First Australian Clinical Trial Shows Brain Stimulation Can Treat Severe Obsessive-Compulsive Disorder – India Education Diary | Latest Education News India | Global educational news

Deep brain stimulation has been shown to help people with severe obsessive compulsive disorder (OCD) who have not responded to other treatments, in a clinical trial conducted by researchers at the University of Queensland.

Lead author of the study, Dr Philip Mosley of the Queensland Brain Institute, CSIRO and QIMR Berghofer Medical Research Institute, said the trial produced remarkable results given the lifespan of the disability experienced by the participants.

“For example, one participant got married, started a business, and now has a young family after participating in the study,” said Dr Mosley.

“We have shown that deep brain stimulation is a promising treatment, and our ultimate goal is for it to become an approved therapy for people with extreme and treatment resistant OCD.”

People with OCD – a psychiatric disorder affecting between one and two percent of the population – experience intrusive and anxiety-provoking thoughts (obsessions) that may be accompanied by mental acts or behaviors (compulsions).

The time spent managing these behaviors deeply interferes with their daily lives and reduces professional and social functioning.

Dr Mosley said the team photographed participants’ brains to understand exactly how deep brain stimulation provides therapeutic benefit.

“Brain imaging has provided valuable information that will help us repeat these positive results in the future.”

This trial was a first for Australia, was randomized and double-blind placebo-controlled, enhancing the reliability of the results.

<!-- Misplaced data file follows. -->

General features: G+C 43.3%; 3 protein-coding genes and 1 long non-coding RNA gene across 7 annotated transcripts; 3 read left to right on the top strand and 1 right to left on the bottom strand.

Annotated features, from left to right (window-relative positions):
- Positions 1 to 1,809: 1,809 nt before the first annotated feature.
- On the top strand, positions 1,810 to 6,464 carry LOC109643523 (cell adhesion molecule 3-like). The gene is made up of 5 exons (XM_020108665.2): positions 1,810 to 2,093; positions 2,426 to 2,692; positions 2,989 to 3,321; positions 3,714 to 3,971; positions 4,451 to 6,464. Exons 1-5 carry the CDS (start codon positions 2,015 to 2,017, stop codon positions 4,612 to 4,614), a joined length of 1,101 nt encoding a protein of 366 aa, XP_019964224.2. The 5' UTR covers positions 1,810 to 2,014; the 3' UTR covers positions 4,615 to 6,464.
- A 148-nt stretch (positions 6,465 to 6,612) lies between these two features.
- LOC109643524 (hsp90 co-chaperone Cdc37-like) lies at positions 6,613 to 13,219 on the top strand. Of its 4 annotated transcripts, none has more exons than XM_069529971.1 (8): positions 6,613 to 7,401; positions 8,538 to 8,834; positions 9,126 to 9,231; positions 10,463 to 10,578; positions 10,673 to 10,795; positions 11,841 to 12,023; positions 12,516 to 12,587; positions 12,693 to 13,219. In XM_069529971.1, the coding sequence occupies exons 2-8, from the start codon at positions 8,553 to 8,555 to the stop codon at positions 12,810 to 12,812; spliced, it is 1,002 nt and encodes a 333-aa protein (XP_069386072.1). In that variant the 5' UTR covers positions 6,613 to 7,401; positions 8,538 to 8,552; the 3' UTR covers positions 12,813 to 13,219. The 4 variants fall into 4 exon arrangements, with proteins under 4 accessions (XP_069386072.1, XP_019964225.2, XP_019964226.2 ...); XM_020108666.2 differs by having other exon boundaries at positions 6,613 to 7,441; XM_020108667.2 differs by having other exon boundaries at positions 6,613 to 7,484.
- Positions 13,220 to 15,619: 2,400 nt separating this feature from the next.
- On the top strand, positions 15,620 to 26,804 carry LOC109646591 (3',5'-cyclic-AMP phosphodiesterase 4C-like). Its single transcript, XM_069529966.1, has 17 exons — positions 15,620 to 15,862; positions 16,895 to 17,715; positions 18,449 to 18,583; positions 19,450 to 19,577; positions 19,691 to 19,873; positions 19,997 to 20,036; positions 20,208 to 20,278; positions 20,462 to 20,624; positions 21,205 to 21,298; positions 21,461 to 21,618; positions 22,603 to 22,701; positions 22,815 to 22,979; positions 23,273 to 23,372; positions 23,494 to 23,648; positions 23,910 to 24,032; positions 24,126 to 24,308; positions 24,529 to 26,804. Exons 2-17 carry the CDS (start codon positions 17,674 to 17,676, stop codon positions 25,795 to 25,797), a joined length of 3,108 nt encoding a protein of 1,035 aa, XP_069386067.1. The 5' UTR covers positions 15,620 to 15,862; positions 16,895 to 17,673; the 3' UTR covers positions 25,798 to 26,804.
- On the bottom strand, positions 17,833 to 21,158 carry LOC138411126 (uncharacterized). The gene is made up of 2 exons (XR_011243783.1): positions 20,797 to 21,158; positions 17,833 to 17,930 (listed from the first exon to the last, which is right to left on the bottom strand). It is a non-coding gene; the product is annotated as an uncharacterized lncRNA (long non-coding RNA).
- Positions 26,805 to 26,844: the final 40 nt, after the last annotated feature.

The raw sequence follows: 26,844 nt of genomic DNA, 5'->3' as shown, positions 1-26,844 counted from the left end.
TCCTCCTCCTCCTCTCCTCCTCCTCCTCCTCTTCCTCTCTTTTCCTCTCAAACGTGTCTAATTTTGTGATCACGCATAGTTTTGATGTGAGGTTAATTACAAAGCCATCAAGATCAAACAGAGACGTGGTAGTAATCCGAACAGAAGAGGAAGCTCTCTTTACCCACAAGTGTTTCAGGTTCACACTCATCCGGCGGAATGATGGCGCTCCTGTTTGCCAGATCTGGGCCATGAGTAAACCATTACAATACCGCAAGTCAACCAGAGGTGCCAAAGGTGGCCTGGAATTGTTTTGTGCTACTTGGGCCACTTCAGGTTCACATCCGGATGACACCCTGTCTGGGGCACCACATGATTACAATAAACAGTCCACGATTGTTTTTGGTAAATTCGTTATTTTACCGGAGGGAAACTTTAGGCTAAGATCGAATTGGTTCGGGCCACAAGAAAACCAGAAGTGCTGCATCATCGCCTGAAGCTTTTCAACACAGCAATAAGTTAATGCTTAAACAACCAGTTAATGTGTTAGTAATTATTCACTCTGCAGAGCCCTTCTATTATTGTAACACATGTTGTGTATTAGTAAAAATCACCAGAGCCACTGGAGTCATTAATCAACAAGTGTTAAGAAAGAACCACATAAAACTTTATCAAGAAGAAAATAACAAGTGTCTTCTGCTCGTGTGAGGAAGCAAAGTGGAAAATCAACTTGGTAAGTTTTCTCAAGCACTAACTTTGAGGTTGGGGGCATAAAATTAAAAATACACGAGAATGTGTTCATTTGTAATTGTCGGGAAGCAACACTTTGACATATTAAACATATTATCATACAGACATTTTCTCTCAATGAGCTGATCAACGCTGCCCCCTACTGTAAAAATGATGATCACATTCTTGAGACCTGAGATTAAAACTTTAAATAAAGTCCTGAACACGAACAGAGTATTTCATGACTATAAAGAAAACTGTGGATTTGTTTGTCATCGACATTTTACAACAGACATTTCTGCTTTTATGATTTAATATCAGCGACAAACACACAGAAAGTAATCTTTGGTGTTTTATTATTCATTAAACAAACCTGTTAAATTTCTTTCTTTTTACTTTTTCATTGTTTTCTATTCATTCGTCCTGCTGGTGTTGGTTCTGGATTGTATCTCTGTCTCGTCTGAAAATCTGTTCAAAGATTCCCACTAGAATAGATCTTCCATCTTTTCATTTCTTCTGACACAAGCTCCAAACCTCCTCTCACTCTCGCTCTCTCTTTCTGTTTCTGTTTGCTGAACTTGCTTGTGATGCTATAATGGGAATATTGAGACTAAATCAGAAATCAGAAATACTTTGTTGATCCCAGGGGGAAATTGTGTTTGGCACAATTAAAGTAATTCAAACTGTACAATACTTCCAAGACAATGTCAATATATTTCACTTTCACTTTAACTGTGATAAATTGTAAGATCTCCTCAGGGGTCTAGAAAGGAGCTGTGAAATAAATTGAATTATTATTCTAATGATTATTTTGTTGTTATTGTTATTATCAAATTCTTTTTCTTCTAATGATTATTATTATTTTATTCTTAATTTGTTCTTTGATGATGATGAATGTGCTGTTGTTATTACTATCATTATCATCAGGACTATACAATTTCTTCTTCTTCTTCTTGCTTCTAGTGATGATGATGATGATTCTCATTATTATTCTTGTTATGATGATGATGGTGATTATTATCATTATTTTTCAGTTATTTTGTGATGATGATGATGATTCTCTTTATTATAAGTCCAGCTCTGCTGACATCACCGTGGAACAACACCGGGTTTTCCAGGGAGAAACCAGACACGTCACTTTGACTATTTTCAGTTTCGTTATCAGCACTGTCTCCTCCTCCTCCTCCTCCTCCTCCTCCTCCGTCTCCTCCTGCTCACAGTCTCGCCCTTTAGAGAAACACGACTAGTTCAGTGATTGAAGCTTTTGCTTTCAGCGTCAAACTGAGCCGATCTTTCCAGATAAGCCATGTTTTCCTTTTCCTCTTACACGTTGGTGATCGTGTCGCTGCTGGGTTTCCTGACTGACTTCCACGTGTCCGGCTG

It targeted a region of the brain involved in mediating sustained stress and anxiety – and involved nine participants with severe OCD who had not responded to years of extensive pharmaceutical or psychological treatment.

The implantations were performed by QBI Associate Professor Terry Coyne (neurosurgeon) and Professor Peter Silburn (neurologist), world leaders in deep brain stimulation.

In the first part of the trial, half of the participants received active stimulation and the other half received placebo stimulation for three months.

The clinical trial showed further gains in the second phase of the trial, when all participants received active stimulation for an additional nine months, and a course of cognitive behavioral therapy once they responded to the stimulation. .

QBI Director Professor Pankaj Sah said deep brain stimulation delivered by implanted electrodes is well established for treating movement disorders like Parkinson’s disease.

“Deep brain stimulation is like a pacemaker for the brain – the electrodes deliver a continuous electrical impulse to a targeted region of the brain, a treatment that is both adjustable and reversible,” said Professor Sah.

“The trial showed a statistically and clinically significant reduction in OCD symptoms during active stimulation compared to placebo.”

The researchers gratefully acknowledge the commitment of participants who contributed their time to the study, which was funded by QBI in partnership with Medtronic.

The results of clinical trials are published in the Nature Journal, Translational psychiatry (